Josh Arinze, a graduate of the University of Lagos, Nigeria, is a distinguished writer/editor, fundraising professional, and project manager. His career began in journalism, leading to a wide-ranging interest in news and current events. He has more than 15 years of experience in US non-profit operations and 10 years of journalism experience in Nigeria and the US. He has written numerous news reports/articles and op-ed pieces in newspapers and news magazines, including “Moral Anguish: Richard Nixon and the Challenge of Biafra,” “Poverty is No Excuse for Terrorism: Making Sense of Nigeria’s Boko Haram Menace,” “A Disaster Foretold: Nigeria’s Boko Haram Crisis,” and “Why Nigeria Drives Me Crazy.”
Ever since the creation in 1914 of what we now know as Nigeria, one of the country’s toughest challenges has been how to build a cohesive nation out of its substantial ethnic and religious diversity. Nigerians have struggled with this issue since long before British colonial rule ended in 1960, and even more so since. Disagreements over this have been consistently vehement and, many times, have even turned violent. This discussion will address such questions as: What do current events and the political climate portend for Nigeria’s future? What -- and how much -- impact does the ongoing Boko Haram problem in northern Nigeria have on this question? What does the persistent gap in educational attainment between the southern and northern parts of Nigeria mean for the country’s future? Can Nigeria reasonably be expected to hold together in its current form over, for instance, the next 20 years?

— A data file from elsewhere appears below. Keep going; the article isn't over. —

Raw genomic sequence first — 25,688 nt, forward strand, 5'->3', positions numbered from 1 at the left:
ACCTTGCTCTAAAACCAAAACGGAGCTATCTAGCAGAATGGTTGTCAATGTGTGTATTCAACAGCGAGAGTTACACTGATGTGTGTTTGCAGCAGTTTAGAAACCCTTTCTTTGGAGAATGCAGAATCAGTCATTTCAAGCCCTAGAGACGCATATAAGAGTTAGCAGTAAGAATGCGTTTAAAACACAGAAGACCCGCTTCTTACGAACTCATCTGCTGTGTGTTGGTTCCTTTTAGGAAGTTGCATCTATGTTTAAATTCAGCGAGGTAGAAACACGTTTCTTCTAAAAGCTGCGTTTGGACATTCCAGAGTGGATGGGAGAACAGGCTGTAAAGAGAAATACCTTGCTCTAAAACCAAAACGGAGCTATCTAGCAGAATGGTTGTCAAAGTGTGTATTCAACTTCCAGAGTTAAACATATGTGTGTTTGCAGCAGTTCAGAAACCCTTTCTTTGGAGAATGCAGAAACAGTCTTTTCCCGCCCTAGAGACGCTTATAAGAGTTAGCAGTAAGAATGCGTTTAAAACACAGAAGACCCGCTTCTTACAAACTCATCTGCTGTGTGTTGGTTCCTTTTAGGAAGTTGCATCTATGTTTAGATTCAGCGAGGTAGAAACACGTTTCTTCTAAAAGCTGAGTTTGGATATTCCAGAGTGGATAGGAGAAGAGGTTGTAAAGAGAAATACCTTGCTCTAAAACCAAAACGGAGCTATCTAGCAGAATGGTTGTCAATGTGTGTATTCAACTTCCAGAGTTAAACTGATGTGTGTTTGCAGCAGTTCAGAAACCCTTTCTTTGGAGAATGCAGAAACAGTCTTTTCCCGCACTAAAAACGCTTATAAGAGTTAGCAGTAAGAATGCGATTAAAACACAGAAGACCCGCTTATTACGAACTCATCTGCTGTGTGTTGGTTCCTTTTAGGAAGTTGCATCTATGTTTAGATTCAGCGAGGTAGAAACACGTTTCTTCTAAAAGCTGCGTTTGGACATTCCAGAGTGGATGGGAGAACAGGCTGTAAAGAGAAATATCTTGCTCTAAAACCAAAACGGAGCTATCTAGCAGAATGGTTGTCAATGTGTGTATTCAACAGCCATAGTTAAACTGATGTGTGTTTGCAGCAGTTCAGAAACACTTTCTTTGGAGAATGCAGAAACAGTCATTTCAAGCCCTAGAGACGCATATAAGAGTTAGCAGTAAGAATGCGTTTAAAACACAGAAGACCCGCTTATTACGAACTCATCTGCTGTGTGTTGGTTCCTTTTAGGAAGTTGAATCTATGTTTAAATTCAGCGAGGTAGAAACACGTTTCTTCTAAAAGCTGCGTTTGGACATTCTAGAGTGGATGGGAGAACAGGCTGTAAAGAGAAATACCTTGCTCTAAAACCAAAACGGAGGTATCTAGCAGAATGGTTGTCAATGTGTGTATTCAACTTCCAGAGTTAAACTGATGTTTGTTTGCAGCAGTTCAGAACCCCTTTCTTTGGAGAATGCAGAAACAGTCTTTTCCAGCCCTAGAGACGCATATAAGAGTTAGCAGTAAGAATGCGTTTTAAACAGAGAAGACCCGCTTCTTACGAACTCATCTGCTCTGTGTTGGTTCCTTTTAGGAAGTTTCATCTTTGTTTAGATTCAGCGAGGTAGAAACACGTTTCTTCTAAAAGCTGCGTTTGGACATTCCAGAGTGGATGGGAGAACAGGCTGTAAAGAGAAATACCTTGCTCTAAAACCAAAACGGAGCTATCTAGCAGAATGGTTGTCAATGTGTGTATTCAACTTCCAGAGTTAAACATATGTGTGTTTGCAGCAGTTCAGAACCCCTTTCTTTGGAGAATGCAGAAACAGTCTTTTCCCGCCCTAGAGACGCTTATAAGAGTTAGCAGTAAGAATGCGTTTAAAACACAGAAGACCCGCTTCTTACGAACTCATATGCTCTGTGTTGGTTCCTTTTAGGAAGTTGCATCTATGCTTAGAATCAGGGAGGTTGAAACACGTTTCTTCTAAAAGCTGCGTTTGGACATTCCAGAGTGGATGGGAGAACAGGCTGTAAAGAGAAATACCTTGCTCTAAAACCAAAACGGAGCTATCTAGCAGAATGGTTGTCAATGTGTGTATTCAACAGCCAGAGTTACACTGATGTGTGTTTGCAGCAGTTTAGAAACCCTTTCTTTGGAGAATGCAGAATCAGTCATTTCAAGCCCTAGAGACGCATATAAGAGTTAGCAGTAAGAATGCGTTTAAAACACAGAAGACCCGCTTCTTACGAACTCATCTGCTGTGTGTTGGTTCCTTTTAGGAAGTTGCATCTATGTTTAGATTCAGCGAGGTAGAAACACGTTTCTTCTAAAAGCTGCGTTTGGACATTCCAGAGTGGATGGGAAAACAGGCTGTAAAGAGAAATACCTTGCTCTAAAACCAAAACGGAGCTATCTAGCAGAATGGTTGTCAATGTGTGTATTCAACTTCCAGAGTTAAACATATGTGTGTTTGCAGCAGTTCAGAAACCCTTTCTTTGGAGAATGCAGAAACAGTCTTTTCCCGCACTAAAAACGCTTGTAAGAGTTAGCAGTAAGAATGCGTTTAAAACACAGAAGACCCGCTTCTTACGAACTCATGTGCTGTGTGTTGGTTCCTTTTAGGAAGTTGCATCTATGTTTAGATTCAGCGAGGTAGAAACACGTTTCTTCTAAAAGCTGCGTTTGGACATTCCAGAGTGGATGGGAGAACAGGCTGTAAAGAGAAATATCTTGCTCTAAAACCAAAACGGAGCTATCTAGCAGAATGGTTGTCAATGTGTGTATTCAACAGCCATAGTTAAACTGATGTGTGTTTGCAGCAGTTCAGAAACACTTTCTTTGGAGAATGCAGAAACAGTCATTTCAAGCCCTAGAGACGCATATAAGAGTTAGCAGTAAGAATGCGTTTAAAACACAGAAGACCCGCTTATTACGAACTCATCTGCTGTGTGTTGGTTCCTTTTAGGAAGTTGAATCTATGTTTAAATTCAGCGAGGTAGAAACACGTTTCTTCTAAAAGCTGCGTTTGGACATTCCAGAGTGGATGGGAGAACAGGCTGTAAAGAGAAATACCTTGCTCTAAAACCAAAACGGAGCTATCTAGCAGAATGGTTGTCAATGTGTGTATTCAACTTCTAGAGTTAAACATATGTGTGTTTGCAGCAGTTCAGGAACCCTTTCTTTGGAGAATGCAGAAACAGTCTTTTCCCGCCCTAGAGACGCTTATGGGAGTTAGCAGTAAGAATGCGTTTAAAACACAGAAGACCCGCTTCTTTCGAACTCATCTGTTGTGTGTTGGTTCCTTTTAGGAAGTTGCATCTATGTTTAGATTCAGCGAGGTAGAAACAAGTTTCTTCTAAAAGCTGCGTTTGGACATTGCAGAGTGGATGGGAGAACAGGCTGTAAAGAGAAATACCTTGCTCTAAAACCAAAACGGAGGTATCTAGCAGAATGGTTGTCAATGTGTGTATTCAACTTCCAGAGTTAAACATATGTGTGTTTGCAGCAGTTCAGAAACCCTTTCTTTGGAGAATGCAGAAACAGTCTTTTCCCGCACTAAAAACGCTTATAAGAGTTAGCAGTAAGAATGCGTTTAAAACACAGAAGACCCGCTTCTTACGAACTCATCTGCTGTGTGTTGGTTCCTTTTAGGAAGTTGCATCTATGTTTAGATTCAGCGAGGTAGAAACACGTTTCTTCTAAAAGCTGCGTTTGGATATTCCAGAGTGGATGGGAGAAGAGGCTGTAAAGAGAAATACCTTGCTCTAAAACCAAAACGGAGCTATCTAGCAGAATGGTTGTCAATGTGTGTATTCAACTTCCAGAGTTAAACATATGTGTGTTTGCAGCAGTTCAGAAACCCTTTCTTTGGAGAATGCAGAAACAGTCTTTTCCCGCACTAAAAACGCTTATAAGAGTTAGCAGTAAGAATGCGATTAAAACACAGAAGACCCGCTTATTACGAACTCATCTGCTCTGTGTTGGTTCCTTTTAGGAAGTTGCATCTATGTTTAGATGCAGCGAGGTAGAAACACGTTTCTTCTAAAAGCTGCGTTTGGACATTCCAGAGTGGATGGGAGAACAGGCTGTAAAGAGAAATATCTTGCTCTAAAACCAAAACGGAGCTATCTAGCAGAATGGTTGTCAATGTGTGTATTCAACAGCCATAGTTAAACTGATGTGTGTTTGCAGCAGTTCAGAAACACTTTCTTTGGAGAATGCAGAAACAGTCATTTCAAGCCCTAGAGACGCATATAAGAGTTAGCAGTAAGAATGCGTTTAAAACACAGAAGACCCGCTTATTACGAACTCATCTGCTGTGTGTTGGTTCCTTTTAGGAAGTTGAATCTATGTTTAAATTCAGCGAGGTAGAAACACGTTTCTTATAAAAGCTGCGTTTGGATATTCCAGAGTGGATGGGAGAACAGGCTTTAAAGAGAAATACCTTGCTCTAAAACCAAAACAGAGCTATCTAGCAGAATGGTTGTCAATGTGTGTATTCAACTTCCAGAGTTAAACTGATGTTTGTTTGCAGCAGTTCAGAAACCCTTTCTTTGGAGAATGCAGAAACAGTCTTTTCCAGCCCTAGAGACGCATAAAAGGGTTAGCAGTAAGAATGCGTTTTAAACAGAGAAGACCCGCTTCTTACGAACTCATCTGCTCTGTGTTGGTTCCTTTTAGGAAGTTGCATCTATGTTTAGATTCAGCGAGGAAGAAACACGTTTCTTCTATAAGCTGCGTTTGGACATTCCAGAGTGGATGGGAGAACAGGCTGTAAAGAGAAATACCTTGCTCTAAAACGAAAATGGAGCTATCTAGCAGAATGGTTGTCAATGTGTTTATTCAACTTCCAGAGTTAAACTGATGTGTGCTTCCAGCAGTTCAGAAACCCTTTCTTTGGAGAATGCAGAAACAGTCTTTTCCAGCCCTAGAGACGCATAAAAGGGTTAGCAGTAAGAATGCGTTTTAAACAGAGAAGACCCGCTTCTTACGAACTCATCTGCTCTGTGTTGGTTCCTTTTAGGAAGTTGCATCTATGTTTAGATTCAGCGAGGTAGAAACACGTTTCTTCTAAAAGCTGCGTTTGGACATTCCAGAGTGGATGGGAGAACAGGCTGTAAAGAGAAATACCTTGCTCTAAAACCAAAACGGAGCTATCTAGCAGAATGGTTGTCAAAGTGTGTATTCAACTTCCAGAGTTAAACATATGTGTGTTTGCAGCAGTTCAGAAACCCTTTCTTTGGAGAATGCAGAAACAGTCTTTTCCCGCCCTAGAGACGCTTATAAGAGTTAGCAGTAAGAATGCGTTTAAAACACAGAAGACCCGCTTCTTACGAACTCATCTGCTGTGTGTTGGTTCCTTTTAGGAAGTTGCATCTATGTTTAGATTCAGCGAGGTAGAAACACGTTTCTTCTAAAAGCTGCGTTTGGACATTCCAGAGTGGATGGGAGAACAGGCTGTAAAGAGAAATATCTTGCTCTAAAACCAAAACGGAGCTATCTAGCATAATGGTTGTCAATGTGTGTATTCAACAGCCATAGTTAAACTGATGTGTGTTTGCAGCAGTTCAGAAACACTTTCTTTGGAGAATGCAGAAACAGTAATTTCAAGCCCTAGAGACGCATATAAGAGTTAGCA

Akeem Ayanniyi comes from a highly respected family of drummers and drum makers going back nine generations. He makes West African drums that are played for ceremonial and religious functions. These instruments are handmade with local materials, carved from mahogany or teak, topped with cowhide and laced with rope strings. The shape creates the style and sound of the drum. The pitch can be changed by squeezing the drum’s strings, and the artistry is in the adjustment of the strings. Akeem and his family reside in Santa Fe, NM, but Akeem travels widely to teach drumming. He spent the month of March 2017 in Nigeria visiting friends and family near Oshogbo.
Gasali Adeyemo creates fabric and clothing using batik designs and the traditional Yoruba adire technique. He uses broom stalks, chicken feathers, and cassava paste to make each piece. He specializes in the use of indigo dyes because of their importance to his people, and each textile has traditional Yoruba designs. Gasali and his family live in Santa Fe, NM. Both he and Akeem Ayanniyi give workshops throughout the US and are popular vendors at the Santa Fe International Folk Art Market, which is held each July in Santa Fe.
Victoria Scott, an art history graduate from Smith College, lived in Lagos from 1970-1980. She speaks of Oshogbo art as representative of a grassroots contemporary renaissance which began in Oshogbo in western Nigeria in the early 1960’s. This decade was a prime time for artists in Nigeria. The Civil War had not yet begun, the oil boom was on, and the original Oshogbo artists enjoyed a time of intense creativity. Victoria researched Yoruba art and concluded before visiting the country that Nigerian culture had been profoundly changed by colonialism and modernization. She wanted to know how the art expressed the new realities. Victoria got to know the Oshogbo artists quite well and collected their work. Victoria now lives in Santa Fe, NM.